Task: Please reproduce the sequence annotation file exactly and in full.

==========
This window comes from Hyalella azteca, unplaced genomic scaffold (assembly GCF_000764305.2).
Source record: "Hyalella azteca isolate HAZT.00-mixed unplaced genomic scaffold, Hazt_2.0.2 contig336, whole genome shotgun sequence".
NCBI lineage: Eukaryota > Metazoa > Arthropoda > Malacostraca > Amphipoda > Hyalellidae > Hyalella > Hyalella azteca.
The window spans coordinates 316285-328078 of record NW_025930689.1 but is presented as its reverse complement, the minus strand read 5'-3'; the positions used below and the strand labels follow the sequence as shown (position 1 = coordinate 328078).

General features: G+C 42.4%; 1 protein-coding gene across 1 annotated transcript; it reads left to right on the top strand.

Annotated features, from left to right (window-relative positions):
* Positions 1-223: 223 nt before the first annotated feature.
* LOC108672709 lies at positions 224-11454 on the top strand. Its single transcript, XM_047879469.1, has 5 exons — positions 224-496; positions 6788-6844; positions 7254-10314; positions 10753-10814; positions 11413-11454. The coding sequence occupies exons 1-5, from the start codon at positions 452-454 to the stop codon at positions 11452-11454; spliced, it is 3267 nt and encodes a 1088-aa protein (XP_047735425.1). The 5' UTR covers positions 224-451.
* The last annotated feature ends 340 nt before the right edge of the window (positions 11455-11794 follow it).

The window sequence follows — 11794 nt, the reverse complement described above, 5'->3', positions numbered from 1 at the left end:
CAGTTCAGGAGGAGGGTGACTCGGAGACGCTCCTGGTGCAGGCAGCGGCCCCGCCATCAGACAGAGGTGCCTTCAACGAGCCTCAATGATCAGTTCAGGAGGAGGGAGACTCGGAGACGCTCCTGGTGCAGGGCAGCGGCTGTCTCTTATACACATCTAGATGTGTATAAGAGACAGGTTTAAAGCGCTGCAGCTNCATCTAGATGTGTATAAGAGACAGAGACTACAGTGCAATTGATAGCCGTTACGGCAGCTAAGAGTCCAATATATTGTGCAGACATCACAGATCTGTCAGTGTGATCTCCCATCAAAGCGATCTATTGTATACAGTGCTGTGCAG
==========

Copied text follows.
This window comes from Hyalella azteca, unplaced genomic scaffold (assembly GCF_000764305.2).
Source record: "Hyalella azteca isolate HAZT.00-mixed unplaced genomic scaffold, Hazt_2.0.2 contig336, whole genome shotgun sequence".
NCBI lineage: Eukaryota > Metazoa > Arthropoda > Malacostraca > Amphipoda > Hyalellidae > Hyalella > Hyalella azteca.
The window spans coordinates 316285-328078 of record NW_025930689.1 but is presented as its reverse complement, the minus strand read 5'-3'; the positions used below and the strand labels follow the sequence as shown (position 1 = coordinate 328078).

General features: G+C 42.4%; 1 protein-coding gene across 1 annotated transcript; it reads left to right on the top strand.

Annotated features, from left to right (window-relative positions):
* Positions 1-223: 223 nt before the first annotated feature.
* LOC108672709 lies at positions 224-11454 on the top strand. Its single transcript, XM_047879469.1, has 5 exons — positions 224-496; positions 6788-6844; positions 7254-10314; positions 10753-10814; positions 11413-11454. The coding sequence occupies exons 1-5, from the start codon at positions 452-454 to the stop codon at positions 11452-11454; spliced, it is 3267 nt and encodes a 1088-aa protein (XP_047735425.1). The 5' UTR covers positions 224-451.
* The last annotated feature ends 340 nt before the right edge of the window (positions 11455-11794 follow it).

The window sequence follows — 11794 nt, the reverse complement described above, 5'->3', positions numbered from 1 at the left end:
CAGTTCAGGAGGAGGGTGACTCGGAGACGCTCCTGGTGCAGGCAGCGGCCCCGCCATCAGACAGAGGTGCCTTCAACGAGCCTCAATGATCAGTTCAGGAGGAGGGAGACTCGGAGACGCTCCTGGTGCAGGGCAGCGGCTGTCTCTTATACACATCTAGATGTGTATAAGAGACAGGTTTAAAGCGCTGCAGCTNCATCTAGATGTGTATAAGAGACAGAGACTACAGTGCAATTGATAGCCGTTACGGCAGCTAAGAGTCCAATATATTGTGCAGACATCACAGATCTGTCAGTGTGATCTCCCATCAAAGCGATCTATTGTATACAGTGCTGTGCAG